(I.H.S.) first three letters of Greek spelling of Jesus; also taken as acronym of Iesus Hominum Salvator ‘Jesus, Savior of Mankind.’ [Christian Symbolism: Brewer Dictionary, 480]
See : Christ
The Suncor move is more evidence of a shift from upgrading that is already well underway. Imperial Oil, for example, is building the C$12.9 billion Kearl development -- the next major oil sands project to come online -- without a processing plant.
Once considered a sure winner by most Canadians, the oil sands industry is now on the defensive on several fronts, struggling to prove it can deliver its raw materials to refiners at a competitive price and at an acceptable environmental cost.
The dilemma over upgrading points to more problems ahead as oil sands producers compete for capital against the developers of the cheaper, less damaging shale oil.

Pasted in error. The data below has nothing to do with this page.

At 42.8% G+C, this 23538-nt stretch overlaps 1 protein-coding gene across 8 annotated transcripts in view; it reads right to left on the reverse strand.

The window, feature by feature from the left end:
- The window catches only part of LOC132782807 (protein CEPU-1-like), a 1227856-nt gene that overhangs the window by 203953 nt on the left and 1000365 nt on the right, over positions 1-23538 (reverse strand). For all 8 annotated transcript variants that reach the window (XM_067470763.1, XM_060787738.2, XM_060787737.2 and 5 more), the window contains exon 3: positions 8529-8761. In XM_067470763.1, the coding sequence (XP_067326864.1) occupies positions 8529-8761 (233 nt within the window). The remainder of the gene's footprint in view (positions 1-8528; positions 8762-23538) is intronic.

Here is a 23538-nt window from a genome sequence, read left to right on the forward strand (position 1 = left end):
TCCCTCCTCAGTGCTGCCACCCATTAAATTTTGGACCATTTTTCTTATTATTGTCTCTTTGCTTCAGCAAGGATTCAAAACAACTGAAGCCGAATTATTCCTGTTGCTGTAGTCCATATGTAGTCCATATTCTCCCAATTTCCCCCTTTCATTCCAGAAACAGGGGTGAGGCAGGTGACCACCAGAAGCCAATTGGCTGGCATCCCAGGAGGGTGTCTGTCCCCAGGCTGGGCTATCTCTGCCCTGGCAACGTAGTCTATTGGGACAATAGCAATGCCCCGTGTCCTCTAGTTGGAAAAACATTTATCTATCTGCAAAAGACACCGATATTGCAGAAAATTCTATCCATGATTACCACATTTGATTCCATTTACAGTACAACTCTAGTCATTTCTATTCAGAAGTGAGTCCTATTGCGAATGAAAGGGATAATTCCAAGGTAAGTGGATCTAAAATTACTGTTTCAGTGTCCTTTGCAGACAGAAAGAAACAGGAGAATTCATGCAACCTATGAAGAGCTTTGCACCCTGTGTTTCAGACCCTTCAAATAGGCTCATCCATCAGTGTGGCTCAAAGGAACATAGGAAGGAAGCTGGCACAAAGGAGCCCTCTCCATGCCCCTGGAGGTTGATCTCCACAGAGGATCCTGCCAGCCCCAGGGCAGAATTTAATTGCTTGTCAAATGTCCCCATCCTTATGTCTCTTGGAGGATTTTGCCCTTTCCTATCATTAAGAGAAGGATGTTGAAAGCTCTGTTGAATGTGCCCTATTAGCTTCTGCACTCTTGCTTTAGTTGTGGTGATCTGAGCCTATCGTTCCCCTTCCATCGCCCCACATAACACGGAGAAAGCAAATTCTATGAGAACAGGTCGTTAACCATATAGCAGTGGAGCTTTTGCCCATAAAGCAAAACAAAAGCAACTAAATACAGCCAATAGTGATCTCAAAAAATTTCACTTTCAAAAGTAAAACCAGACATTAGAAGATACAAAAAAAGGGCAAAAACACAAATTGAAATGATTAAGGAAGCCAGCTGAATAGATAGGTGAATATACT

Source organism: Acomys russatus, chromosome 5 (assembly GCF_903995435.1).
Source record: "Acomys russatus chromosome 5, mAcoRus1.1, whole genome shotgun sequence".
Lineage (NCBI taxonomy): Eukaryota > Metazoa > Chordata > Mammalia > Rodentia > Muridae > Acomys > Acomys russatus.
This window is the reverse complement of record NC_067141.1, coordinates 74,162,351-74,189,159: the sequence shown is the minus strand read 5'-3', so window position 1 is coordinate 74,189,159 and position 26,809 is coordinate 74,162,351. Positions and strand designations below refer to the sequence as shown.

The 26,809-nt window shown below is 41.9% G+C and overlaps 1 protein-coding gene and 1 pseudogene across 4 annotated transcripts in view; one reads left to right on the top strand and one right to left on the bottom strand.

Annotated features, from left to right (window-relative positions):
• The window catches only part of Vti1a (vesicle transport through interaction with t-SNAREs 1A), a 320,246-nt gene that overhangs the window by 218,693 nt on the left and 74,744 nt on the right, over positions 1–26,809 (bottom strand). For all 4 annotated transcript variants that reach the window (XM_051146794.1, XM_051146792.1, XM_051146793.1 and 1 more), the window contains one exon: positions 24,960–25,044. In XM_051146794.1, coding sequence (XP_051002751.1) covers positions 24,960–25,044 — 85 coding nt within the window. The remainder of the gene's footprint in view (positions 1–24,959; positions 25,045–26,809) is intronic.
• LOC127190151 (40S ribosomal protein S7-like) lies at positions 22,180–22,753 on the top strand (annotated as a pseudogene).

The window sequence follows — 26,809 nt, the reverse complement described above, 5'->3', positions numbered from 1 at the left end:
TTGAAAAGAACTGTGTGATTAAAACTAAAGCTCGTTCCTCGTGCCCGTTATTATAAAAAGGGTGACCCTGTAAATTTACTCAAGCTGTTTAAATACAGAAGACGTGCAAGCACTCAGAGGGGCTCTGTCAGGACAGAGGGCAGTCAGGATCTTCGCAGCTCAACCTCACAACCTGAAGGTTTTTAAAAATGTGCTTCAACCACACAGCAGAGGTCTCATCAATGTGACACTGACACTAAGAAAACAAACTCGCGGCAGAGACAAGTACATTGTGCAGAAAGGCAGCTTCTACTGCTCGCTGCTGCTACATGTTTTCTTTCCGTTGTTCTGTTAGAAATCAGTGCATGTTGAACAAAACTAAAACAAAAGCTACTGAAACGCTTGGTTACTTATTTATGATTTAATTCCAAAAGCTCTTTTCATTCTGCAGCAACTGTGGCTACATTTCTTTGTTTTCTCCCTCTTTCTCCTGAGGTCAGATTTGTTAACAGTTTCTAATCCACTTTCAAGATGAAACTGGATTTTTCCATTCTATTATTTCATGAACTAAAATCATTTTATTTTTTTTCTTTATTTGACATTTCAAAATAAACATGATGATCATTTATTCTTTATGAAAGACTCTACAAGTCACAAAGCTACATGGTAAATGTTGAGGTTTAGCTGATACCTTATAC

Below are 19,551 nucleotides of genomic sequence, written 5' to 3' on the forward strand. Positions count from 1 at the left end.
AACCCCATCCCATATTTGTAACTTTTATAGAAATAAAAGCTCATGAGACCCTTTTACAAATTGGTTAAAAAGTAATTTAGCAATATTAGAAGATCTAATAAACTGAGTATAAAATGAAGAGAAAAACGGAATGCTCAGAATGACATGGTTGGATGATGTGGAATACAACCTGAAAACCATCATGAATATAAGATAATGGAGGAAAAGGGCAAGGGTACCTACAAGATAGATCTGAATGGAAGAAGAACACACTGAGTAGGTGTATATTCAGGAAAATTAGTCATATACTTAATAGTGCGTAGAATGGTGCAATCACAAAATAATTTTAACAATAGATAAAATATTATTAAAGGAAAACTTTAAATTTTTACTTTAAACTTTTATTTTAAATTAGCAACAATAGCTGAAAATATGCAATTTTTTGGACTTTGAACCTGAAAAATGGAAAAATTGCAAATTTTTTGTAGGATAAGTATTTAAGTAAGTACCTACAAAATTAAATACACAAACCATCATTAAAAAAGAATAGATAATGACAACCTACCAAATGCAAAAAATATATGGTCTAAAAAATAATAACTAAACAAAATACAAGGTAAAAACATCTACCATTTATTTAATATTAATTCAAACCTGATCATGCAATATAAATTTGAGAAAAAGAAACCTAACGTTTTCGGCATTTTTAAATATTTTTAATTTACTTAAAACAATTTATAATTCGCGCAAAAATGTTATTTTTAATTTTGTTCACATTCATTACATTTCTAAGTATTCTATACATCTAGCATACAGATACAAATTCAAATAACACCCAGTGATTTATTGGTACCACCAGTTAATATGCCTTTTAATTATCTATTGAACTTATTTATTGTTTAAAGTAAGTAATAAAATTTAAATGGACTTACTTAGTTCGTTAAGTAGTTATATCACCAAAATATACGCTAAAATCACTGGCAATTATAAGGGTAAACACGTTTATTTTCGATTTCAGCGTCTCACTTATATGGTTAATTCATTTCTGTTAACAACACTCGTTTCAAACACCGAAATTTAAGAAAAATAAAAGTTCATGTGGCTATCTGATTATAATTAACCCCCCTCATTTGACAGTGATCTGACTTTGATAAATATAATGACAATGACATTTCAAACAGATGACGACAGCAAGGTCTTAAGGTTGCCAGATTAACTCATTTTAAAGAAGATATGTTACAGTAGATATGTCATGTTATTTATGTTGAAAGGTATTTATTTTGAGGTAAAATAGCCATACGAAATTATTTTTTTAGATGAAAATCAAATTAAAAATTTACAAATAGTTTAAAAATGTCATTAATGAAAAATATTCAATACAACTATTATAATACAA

With less-processed heavy oil competing with the increased Bakken flows for pipeline space to US refineries, a glut in Western Canada
Western Canada, commonly referred to as the West has built up, generating a wide discount on Canadian crude against benchmark West Texas Intermediate. That has created an immediate problem, not the least for Alberta, the province at the center of Canada's oil industry.
Alberta Premier Alison Redford blames the so-called "bitumen bubble" for a forecast C$6 billion shortfall in revenues in the coming fiscal year. Deep budget cuts are in the offing coming; arriving in the foreseeable future.
visible but not nearby.
See also: Offing Offing .
As a result, the province is pushing for ways to shore up its budget against the falling revenue stream, while unions are calling for more upgrading to create jobs.
PRICE DIFFERENTIAL The industry, however, seems to be moving in the opposite direction. The problem is, building a new upgrader - a tangle of pipes and vessels that transforms raw bitumen into an oil product easily used by standard refineries -- costs billions of dollars and may make little sense over the long term.